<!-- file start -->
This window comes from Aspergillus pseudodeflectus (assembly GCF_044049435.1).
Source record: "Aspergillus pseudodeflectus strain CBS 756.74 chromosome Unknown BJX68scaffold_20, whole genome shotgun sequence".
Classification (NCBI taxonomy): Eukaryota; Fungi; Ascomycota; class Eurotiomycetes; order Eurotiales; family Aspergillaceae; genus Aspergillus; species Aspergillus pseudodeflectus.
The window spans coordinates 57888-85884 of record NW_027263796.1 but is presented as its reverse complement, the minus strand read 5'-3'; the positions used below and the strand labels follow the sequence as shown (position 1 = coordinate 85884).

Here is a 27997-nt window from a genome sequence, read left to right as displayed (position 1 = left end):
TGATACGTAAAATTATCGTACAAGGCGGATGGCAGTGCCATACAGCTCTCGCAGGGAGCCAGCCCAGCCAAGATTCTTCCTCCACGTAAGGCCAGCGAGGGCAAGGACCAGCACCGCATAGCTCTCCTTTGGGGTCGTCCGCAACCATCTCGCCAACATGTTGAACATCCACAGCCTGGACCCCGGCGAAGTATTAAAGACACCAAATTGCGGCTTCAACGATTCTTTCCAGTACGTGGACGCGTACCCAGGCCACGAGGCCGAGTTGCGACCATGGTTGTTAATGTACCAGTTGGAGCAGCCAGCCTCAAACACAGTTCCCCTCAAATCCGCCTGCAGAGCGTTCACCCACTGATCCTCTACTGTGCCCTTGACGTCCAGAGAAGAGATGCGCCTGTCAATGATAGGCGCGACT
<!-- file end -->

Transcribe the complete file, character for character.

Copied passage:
This window comes from Aspergillus pseudodeflectus (assembly GCF_044049435.1).
Source record: "Aspergillus pseudodeflectus strain CBS 756.74 chromosome Unknown BJX68scaffold_20, whole genome shotgun sequence".
Classification (NCBI taxonomy): Eukaryota; Fungi; Ascomycota; class Eurotiomycetes; order Eurotiales; family Aspergillaceae; genus Aspergillus; species Aspergillus pseudodeflectus.
The window spans coordinates 57888-85884 of record NW_027263796.1 but is presented as its reverse complement, the minus strand read 5'-3'; the positions used below and the strand labels follow the sequence as shown (position 1 = coordinate 85884).

Here is a 27997-nt window from a genome sequence, read left to right as displayed (position 1 = left end):
TGATACGTAAAATTATCGTACAAGGCGGATGGCAGTGCCATACAGCTCTCGCAGGGAGCCAGCCCAGCCAAGATTCTTCCTCCACGTAAGGCCAGCGAGGGCAAGGACCAGCACCGCATAGCTCTCCTTTGGGGTCGTCCGCAACCATCTCGCCAACATGTTGAACATCCACAGCCTGGACCCCGGCGAAGTATTAAAGACACCAAATTGCGGCTTCAACGATTCTTTCCAGTACGTGGACGCGTACCCAGGCCACGAGGCCGAGTTGCGACCATGGTTGTTAATGTACCAGTTGGAGCAGCCAGCCTCAAACACAGTTCCCCTCAAATCCGCCTGCAGAGCGTTCACCCACTGATCCTCTACTGTGCCCTTGACGTCCAGAGAAGAGATGCGCCTGTCAATGATAGGCGCGACT